A piece of work
Every once in a while without even trying, I come across a real piece of work. The fact that many times it smacks you dead in the face and demands to be noticed and considered means details are usually missed.
Many of these pieces of work are crafted by hand. Folk art, such as rosemaling designs from Norway or the intricate knots used in Celtic art, are famous and eye-catching. My childhood was filled with Norwegian tradition juxtaposed against Celtic folklore and art. These pieces of work are part of my identity, and when I find pieces such as Celtic knot jewelry or Norwegian food items like krumkake (no lutefisk for me - the memory of the smell stills haunts me). The food of Norway and the art are as familiar to me as the Celtic stories and intricate designs.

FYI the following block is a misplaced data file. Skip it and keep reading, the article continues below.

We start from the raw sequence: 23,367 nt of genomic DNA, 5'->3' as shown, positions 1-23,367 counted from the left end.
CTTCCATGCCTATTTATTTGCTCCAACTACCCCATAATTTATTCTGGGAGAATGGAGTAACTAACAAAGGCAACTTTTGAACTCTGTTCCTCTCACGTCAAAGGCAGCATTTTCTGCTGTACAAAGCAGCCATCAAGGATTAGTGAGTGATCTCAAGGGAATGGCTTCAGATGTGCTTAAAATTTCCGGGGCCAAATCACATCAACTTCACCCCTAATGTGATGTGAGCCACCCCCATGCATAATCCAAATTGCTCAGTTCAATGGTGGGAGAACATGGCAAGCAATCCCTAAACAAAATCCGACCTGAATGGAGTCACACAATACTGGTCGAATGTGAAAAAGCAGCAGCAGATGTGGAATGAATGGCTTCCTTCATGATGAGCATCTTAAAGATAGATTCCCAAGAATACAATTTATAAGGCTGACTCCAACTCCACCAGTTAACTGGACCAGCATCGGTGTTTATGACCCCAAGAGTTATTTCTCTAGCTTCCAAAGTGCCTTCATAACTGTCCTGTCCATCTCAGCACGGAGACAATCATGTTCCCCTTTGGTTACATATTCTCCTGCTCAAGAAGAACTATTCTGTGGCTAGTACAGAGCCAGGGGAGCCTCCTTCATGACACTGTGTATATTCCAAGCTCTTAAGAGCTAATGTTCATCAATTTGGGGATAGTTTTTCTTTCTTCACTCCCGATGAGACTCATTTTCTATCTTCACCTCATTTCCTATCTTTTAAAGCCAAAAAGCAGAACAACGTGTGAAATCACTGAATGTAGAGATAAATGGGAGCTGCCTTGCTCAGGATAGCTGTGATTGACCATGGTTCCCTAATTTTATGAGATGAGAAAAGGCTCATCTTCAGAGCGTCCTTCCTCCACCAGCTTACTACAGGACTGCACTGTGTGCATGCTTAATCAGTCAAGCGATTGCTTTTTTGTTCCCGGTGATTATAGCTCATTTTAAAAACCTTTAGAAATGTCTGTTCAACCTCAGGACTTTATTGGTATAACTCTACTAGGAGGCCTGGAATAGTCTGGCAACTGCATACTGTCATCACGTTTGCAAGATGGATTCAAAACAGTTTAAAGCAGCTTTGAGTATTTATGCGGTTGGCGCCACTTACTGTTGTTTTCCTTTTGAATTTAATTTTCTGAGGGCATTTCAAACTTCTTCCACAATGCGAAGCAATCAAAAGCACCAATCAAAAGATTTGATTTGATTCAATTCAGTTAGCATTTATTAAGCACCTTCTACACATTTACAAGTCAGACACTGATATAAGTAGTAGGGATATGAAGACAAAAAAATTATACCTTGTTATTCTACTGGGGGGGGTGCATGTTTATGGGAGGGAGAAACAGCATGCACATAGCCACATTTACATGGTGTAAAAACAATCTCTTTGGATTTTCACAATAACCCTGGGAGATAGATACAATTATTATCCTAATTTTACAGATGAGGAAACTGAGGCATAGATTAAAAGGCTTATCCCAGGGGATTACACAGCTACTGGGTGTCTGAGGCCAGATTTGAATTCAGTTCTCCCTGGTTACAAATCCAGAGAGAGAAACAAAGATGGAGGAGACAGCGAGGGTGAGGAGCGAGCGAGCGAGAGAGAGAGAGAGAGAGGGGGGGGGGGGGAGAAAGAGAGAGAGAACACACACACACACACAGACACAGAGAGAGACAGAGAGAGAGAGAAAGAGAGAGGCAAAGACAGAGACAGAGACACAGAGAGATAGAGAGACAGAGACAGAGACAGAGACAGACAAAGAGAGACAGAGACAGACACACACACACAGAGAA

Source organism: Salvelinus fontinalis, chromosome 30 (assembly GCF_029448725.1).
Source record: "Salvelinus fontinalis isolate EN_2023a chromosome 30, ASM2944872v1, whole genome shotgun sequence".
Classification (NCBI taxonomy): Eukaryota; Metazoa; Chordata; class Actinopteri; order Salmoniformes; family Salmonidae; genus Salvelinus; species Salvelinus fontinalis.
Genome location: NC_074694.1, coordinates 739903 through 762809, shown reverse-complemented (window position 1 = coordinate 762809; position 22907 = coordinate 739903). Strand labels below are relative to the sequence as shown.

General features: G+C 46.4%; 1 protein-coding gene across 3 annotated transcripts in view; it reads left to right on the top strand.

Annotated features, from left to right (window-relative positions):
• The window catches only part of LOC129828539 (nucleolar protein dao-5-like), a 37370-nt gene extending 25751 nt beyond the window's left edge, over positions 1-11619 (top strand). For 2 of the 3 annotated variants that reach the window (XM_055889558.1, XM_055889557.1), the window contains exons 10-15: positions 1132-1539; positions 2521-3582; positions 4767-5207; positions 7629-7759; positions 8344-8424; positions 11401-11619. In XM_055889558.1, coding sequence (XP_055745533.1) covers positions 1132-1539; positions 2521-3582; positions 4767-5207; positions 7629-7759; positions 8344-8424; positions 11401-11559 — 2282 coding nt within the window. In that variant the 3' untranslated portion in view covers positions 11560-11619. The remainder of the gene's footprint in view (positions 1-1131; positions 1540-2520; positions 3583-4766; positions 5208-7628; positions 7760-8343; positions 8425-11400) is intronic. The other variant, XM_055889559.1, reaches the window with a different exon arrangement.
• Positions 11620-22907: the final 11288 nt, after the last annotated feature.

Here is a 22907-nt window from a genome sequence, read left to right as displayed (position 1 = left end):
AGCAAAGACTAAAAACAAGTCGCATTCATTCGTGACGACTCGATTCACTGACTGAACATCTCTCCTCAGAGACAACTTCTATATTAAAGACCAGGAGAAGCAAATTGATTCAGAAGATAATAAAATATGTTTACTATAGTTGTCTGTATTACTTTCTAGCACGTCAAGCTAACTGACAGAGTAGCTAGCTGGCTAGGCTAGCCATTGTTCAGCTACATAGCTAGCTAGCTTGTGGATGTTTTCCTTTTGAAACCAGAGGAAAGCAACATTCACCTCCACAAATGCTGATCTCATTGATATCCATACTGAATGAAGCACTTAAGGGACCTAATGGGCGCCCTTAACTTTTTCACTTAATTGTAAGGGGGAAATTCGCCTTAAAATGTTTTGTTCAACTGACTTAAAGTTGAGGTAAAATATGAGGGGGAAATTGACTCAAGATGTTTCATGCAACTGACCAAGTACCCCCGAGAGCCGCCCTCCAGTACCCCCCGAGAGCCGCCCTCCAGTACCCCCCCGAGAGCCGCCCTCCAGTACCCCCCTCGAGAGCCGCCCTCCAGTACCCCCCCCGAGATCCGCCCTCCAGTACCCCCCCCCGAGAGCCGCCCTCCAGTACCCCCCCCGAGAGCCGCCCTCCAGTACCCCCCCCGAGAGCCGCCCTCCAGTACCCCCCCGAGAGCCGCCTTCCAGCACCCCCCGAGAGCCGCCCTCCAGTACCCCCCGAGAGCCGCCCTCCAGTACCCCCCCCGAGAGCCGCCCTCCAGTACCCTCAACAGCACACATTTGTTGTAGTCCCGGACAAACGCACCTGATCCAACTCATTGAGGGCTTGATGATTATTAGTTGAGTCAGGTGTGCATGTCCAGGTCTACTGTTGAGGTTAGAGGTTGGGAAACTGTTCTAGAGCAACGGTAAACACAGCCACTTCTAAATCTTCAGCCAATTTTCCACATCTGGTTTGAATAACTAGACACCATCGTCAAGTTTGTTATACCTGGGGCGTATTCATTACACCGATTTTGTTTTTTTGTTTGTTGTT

I know I am not the only one who can recall interesting finds such as a beautiful rosemaling design on an oil can. Still wish I would have picked up that piece just for the uniqueness of it. Many older generations can share stories of their parents actually practicing these truly inspiring examples of heritage.
It brings me joy to view these pieces of work to see how that artist crafted it - to find the details, the story. After all, it takes work to make krumkaka and lefse. It takes work to study and examine the knots made famous by the Celts. These crafters spent time making something, and the person who made a rosemaling design on an old oil can had to be a real piece of work themselves.